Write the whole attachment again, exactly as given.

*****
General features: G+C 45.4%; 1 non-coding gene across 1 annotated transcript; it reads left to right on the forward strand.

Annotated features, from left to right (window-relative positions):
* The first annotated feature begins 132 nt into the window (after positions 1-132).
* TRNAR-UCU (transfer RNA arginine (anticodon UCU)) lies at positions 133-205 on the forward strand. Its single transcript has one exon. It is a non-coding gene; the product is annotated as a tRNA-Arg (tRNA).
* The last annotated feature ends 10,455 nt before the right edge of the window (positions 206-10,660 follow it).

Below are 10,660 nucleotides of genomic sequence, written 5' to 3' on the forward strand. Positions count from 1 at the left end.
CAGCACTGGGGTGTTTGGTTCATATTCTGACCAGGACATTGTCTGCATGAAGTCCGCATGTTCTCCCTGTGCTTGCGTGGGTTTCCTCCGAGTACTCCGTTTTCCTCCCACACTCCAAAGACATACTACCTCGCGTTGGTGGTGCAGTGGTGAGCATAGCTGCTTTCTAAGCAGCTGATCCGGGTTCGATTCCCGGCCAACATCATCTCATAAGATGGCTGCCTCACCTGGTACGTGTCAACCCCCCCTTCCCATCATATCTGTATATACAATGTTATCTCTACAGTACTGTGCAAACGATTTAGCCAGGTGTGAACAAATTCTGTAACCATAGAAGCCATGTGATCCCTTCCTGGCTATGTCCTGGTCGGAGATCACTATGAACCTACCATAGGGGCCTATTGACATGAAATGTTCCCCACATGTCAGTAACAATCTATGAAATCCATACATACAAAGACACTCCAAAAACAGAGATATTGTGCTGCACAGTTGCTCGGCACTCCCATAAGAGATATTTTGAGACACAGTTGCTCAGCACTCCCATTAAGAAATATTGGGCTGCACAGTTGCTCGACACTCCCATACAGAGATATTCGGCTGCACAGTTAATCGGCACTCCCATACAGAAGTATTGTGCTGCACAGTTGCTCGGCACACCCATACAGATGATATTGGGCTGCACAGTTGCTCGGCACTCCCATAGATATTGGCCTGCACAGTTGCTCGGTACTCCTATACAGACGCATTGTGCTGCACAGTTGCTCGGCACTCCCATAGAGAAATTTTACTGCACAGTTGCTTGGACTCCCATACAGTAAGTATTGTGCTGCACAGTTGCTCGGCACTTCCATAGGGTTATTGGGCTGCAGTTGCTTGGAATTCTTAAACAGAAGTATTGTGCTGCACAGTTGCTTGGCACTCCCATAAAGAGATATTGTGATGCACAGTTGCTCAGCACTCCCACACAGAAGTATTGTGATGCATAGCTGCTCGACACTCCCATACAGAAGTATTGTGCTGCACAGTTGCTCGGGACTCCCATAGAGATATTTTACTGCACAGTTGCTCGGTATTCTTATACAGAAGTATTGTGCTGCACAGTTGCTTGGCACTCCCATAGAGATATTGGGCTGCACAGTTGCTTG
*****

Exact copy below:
General features: G+C 45.4%; 1 non-coding gene across 1 annotated transcript; it reads left to right on the forward strand.

Annotated features, from left to right (window-relative positions):
* The first annotated feature begins 132 nt into the window (after positions 1-132).
* TRNAR-UCU (transfer RNA arginine (anticodon UCU)) lies at positions 133-205 on the forward strand. Its single transcript has one exon. It is a non-coding gene; the product is annotated as a tRNA-Arg (tRNA).
* The last annotated feature ends 10,455 nt before the right edge of the window (positions 206-10,660 follow it).

Below are 10,660 nucleotides of genomic sequence, written 5' to 3' on the forward strand. Positions count from 1 at the left end.
CAGCACTGGGGTGTTTGGTTCATATTCTGACCAGGACATTGTCTGCATGAAGTCCGCATGTTCTCCCTGTGCTTGCGTGGGTTTCCTCCGAGTACTCCGTTTTCCTCCCACACTCCAAAGACATACTACCTCGCGTTGGTGGTGCAGTGGTGAGCATAGCTGCTTTCTAAGCAGCTGATCCGGGTTCGATTCCCGGCCAACATCATCTCATAAGATGGCTGCCTCACCTGGTACGTGTCAACCCCCCCTTCCCATCATATCTGTATATACAATGTTATCTCTACAGTACTGTGCAAACGATTTAGCCAGGTGTGAACAAATTCTGTAACCATAGAAGCCATGTGATCCCTTCCTGGCTATGTCCTGGTCGGAGATCACTATGAACCTACCATAGGGGCCTATTGACATGAAATGTTCCCCACATGTCAGTAACAATCTATGAAATCCATACATACAAAGACACTCCAAAAACAGAGATATTGTGCTGCACAGTTGCTCGGCACTCCCATAAGAGATATTTTGAGACACAGTTGCTCAGCACTCCCATTAAGAAATATTGGGCTGCACAGTTGCTCGACACTCCCATACAGAGATATTCGGCTGCACAGTTAATCGGCACTCCCATACAGAAGTATTGTGCTGCACAGTTGCTCGGCACACCCATACAGATGATATTGGGCTGCACAGTTGCTCGGCACTCCCATAGATATTGGCCTGCACAGTTGCTCGGTACTCCTATACAGACGCATTGTGCTGCACAGTTGCTCGGCACTCCCATAGAGAAATTTTACTGCACAGTTGCTTGGACTCCCATACAGTAAGTATTGTGCTGCACAGTTGCTCGGCACTTCCATAGGGTTATTGGGCTGCAGTTGCTTGGAATTCTTAAACAGAAGTATTGTGCTGCACAGTTGCTTGGCACTCCCATAAAGAGATATTGTGATGCACAGTTGCTCAGCACTCCCACACAGAAGTATTGTGATGCATAGCTGCTCGACACTCCCATACAGAAGTATTGTGCTGCACAGTTGCTCGGGACTCCCATAGAGATATTTTACTGCACAGTTGCTCGGTATTCTTATACAGAAGTATTGTGCTGCACAGTTGCTTGGCACTCCCATAGAGATATTGGGCTGCACAGTTGCTTG